We are not designed to sit on our butts in the same chair without moving all day. We already know this—it is why stand-up desks have been so in demand the last few years. It has been said that “sitting is the new smoking,” although standing all day is not good for you, either. We were meant to move, and working from home has made this even more challenging.
Without having to move from meeting room to meeting room, it is easy now to schedule meetings back-to-back all day without a moment to get up and take a break. These days, most calls seem to start with people running a few minutes late because they had to squeeze in a bathroom break, or with apologies as we quickly eat our lunch because we simply have not had the time. This is insane! We have become victims of the unconscious structures and rhythms we slipped into with our shift to virtual work, but it does not have to be this way.
“My clients will be unhappy if I ask to end early” is a common argument. “What’s early?” I usually ask. Our common meeting times—an hour, 30 minutes, 90 minutes—are all arbitrary and only make sense because of where they land on the clock, an analog clock at that! 25 minutes instead of 30, 45 or 50 minutes instead of 60, or 75 minutes instead of 90 are all just as arbitrary and just as valid. I am willing to bet that most of your clients and customers will appreciate the breathing room because they are likely scheduled back-to-back too. Even just starting your meetings at 5 minutes after the hour gives everyone a quick break and opportunity for a conscious transition.
A caveat: If you then use the 5, 10, or 15 minutes between meetings to click through your email, browse social media, or take a quick call, you defeat the purpose of having that time and you will continue contributing to your “fatigue.” Instead, get up and move. Walk around your house, or around the block. Do a few stretches or pushups. Anything to get your blood moving and to change your position and environment for even a few minutes. All of it will reenergize you, help you stay focused, and decrease the fatigue you feel at the end of the day.
I am convinced that much of why people think working in an office is less fatiguing than working virtually is because the rhythms and structures of office life have evolved for decades to make good choices for us. It is harder to have back-to-back meetings, especially if you have to walk between buildings. Even if the room you are moving to for your next meeting is across the hall, you must get up, physically move, and walk across the hall. You cannot multitask during meetings as easily because your colleagues are sitting around the table with you and they will notice your divided attention (although I have noticed a troubling trend toward more of this, even in person).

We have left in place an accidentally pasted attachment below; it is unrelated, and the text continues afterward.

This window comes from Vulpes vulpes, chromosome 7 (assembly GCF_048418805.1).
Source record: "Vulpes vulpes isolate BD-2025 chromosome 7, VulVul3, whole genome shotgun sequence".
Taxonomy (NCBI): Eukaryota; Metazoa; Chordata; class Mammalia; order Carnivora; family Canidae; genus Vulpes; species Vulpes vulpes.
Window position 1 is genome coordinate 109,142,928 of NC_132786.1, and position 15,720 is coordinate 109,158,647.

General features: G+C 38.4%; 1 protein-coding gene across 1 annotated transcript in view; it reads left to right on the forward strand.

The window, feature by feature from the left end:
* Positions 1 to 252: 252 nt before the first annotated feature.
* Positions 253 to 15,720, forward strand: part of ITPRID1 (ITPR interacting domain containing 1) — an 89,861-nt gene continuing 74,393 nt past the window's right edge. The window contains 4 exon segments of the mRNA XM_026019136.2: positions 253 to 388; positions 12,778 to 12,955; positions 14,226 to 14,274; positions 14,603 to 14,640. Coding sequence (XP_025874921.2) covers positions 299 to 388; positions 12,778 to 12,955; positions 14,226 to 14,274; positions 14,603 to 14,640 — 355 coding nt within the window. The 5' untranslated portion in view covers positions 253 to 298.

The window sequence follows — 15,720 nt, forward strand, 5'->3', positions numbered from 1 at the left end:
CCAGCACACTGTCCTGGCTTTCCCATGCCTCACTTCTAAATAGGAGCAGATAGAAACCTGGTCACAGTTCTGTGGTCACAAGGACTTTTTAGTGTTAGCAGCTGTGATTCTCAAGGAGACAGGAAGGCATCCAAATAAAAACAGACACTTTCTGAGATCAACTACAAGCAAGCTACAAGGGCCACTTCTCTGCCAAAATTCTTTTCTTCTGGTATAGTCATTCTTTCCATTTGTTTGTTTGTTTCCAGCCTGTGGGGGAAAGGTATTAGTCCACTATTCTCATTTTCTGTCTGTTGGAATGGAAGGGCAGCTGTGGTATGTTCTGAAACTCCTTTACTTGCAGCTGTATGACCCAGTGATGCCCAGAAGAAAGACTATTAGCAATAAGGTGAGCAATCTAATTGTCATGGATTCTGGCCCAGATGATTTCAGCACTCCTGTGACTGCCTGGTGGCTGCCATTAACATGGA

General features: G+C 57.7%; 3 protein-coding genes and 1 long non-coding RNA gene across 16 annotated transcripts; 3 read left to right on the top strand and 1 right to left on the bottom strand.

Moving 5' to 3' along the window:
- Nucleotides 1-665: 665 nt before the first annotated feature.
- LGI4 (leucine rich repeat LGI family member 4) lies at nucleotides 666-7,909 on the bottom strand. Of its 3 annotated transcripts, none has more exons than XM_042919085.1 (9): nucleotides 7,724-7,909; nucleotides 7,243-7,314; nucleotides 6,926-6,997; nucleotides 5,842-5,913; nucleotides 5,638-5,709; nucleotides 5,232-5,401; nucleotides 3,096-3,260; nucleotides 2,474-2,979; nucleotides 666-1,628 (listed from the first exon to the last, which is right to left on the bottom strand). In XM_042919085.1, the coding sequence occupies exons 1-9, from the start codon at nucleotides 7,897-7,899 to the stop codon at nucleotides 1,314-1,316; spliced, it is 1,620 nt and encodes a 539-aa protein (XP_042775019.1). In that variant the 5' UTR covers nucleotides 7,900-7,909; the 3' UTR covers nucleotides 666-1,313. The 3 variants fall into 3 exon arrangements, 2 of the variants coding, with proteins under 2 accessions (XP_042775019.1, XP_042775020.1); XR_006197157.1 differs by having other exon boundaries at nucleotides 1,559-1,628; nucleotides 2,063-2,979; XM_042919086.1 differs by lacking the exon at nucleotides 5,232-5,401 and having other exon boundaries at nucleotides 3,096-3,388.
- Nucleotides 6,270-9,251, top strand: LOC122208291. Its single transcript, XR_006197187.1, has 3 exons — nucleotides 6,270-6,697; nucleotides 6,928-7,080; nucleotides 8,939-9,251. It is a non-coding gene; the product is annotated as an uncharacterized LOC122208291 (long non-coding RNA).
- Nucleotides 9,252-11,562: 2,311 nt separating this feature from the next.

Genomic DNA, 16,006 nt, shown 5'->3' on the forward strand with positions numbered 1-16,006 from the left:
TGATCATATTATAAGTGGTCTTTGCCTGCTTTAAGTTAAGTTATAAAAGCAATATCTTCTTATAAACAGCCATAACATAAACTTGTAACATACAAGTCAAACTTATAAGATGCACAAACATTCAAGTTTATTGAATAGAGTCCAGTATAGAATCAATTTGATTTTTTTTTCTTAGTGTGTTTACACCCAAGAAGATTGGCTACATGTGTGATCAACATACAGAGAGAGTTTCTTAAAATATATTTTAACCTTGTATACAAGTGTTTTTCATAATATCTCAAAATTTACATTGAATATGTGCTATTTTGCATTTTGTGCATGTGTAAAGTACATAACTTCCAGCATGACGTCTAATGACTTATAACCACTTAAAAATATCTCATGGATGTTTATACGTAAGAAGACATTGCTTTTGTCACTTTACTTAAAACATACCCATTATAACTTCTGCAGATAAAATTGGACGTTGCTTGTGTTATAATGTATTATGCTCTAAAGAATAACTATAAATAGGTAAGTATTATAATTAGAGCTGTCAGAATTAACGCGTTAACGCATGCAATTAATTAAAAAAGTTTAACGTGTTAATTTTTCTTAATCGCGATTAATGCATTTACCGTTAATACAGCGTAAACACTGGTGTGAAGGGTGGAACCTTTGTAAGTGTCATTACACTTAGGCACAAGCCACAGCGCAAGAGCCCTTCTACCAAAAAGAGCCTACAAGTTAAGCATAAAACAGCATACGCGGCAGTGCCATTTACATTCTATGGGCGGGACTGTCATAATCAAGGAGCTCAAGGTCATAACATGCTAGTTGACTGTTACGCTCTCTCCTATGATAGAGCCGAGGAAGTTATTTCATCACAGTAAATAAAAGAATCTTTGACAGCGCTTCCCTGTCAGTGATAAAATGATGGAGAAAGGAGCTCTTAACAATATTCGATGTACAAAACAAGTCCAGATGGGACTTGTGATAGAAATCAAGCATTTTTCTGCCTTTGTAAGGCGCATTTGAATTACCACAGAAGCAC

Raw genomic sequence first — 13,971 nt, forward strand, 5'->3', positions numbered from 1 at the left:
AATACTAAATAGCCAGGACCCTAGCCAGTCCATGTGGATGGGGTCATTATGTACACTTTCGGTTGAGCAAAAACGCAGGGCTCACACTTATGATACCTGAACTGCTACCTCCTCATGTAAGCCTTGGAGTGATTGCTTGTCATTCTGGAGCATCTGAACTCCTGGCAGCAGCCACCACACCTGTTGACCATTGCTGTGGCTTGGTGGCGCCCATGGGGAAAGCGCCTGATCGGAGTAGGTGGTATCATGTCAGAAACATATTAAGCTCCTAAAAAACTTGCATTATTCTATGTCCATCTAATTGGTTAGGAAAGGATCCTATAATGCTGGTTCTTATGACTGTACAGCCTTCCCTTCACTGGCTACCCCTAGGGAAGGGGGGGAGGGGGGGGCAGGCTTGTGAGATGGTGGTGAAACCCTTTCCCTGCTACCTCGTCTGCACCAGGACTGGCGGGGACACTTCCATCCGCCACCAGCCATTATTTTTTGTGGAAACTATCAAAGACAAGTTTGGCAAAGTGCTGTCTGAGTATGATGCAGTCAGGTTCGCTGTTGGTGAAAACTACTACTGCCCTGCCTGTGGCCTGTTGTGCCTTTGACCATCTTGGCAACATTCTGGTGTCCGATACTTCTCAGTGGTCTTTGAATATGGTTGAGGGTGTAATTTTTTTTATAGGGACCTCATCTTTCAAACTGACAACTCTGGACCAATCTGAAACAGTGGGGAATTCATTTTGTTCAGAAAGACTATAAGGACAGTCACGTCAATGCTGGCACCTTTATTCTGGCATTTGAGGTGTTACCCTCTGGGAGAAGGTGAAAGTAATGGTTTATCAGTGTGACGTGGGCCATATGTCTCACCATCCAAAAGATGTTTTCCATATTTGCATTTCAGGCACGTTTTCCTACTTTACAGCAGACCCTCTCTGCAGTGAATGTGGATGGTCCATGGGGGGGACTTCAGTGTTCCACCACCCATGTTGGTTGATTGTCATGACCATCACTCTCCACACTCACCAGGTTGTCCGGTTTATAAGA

In an office, we more easily stay focused on being with the people in the room with us. We bring our lunch and convene in the kitchen or go out to grab something together at a restaurant nearby. Once again, we get up, we move, and because we are talking with our colleagues, we let ourselves be less distracted by our devices. By the end of the day, we have spent a little more of our time single-tasking and moving and a little less of our time in the highly draining world of immobile multi-tasking.
So, what is the answer? I strongly believe that combining the best of both our virtual and in-person work is the smartest path forward. This past year has revealed what is possible to accomplish virtually and clarified the unique benefits of being in person together. The happiest and most successful of us will be the ones who learn from these lessons and take advantage of the strengths of each. To do this, we will first need to take back control of our work lives by designing our days to minimize the habits and behaviors that exacerbate fatigue and maximize those that create enjoyable and fulfilling work.
I would argue that everything I have said can (and should!) be applied to in-person work, too:
“Office life” has had decades to establish rhythms and routines in our work that create balance throughout the day. We can do the same with “virtual life”—we just need to be intentional and design our days and the way we work to be in better harmony with what we need to thrive.
In the coming weeks, I will share more about what I am personally experimenting with to make work and life more enjoyable, engaging, fulfilling, and less fatiguing. You can find me on LinkedIn, or sign up for our newsletter to stay up-to-date.